Callistemon salignus (willow bottlebrush) of the family Myrtaceae is found in forests and woodlands from south-east Queensland to central Victoria, usually in damp places. The name Callistemon is derived from the Greek kalos (beautiful) and stemon (stamen), while salignus is from Latin salignus (of the willow), referring to supposed similarity of the leaves to the willow, Salix.
Callistemon salignus is usually a small tree to about 7-8 metres high with soft, pendulous foliage and papery bark. A feature of the plant is the pink colour of the new growth. Leaves are elongated elliptical in shape to about 100 mm long by 5-15 mm wide.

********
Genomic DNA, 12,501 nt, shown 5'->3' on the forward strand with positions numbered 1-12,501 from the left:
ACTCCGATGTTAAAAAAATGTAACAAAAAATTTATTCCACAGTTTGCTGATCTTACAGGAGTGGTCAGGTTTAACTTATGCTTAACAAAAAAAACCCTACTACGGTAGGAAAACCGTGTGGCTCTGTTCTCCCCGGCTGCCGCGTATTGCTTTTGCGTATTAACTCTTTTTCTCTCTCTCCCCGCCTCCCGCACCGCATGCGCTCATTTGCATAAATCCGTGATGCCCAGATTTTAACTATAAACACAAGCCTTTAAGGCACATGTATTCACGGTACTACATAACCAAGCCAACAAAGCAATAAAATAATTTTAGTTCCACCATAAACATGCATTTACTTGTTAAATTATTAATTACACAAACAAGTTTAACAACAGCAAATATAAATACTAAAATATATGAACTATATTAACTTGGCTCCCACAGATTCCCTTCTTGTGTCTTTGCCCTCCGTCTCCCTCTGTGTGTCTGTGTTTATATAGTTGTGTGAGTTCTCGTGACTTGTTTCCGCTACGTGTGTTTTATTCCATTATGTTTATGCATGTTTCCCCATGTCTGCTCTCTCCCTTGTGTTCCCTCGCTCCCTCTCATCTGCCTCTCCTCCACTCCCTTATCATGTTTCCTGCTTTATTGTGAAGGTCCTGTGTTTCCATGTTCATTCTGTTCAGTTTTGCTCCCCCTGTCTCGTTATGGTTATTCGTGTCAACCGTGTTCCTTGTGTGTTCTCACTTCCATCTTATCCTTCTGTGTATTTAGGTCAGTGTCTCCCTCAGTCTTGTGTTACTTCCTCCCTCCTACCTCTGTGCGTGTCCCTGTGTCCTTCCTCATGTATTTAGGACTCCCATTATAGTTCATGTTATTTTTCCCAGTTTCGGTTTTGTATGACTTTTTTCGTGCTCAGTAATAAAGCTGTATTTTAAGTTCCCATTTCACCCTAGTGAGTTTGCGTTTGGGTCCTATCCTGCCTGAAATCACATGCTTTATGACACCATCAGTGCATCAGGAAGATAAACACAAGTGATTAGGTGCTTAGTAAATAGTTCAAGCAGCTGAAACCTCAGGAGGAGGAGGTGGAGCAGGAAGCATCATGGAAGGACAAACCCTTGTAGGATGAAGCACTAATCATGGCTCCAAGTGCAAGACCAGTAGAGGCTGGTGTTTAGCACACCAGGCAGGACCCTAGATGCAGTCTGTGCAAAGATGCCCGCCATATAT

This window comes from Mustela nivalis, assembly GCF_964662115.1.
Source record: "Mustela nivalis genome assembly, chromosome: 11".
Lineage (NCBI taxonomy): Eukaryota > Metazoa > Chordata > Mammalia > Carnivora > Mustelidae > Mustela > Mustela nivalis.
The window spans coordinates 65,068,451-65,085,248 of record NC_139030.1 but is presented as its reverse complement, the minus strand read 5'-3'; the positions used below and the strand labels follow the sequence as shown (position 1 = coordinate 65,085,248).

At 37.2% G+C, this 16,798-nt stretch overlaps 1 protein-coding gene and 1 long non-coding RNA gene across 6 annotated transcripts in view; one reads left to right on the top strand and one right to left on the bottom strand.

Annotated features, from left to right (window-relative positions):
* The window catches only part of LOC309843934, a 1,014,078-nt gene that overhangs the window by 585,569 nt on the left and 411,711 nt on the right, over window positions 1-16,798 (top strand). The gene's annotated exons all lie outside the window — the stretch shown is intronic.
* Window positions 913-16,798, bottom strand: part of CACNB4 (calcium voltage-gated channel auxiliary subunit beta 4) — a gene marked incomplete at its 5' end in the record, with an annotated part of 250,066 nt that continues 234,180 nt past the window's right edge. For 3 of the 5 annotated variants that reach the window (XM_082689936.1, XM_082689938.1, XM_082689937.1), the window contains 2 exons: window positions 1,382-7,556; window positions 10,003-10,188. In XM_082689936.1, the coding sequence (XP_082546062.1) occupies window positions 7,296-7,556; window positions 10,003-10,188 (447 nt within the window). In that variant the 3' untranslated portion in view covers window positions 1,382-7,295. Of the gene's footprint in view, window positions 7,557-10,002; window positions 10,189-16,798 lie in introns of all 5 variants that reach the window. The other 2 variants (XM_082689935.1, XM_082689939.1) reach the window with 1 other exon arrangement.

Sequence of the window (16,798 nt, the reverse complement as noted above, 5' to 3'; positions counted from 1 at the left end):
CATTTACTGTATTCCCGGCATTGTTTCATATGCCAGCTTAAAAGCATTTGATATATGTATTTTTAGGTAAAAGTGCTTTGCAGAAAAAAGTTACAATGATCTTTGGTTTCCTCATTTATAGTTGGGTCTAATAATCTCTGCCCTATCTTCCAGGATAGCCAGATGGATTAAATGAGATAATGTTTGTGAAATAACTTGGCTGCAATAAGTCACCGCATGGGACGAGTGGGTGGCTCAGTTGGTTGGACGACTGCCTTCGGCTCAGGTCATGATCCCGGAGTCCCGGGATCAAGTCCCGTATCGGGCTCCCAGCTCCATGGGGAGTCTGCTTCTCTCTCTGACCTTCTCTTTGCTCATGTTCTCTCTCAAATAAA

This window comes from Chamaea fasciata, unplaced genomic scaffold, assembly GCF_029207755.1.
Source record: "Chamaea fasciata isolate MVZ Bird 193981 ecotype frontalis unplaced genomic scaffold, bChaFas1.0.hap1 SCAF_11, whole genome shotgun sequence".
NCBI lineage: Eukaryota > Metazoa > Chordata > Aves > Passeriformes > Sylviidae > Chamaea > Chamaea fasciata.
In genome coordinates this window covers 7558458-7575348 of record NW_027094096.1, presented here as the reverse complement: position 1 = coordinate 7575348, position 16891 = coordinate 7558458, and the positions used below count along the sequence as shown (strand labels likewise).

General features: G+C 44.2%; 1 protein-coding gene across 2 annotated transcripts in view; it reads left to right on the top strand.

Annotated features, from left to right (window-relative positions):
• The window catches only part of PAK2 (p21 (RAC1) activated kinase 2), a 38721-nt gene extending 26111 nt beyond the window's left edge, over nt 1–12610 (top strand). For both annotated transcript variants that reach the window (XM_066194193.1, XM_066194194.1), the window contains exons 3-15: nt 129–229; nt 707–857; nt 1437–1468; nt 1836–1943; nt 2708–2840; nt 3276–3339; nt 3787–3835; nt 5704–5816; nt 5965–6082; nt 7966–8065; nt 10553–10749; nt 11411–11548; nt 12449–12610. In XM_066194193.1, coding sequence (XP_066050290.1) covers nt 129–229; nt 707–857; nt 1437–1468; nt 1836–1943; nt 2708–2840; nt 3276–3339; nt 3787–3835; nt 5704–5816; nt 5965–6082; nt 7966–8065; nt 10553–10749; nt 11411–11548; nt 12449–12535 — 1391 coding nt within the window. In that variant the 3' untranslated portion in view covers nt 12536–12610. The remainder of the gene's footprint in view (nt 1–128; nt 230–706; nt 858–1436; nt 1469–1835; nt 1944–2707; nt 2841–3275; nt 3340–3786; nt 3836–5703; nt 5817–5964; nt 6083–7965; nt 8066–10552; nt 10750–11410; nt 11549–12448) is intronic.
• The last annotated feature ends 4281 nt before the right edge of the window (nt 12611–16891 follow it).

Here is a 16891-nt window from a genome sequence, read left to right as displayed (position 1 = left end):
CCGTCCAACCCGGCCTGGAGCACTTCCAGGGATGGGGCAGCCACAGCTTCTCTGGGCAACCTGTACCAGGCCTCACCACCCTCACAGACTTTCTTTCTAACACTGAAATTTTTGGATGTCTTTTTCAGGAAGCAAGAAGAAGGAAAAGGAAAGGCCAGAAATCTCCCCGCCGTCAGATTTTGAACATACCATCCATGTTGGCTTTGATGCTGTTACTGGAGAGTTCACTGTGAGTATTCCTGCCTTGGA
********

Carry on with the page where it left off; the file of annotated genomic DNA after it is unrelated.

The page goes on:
The brushes are usually about 50 mm long and cream to white in colour but pink-flowered forms are sometimes seen in cultivation. Flowers occur in late spring to mid summer but some flowers may also appear in autumn. C. salignus is well-known as it has been grown in gardens and parks for many years. It is a hardy species which is suited to most soils, even those with less than perfect drainage. It grows best with adequate moisture but will tolerate extended dry periods once established. Propagation is easy from both seed and cuttings.
This post is part of the Floral Friday Fotos meme,
and also part of the Friday Greens meme.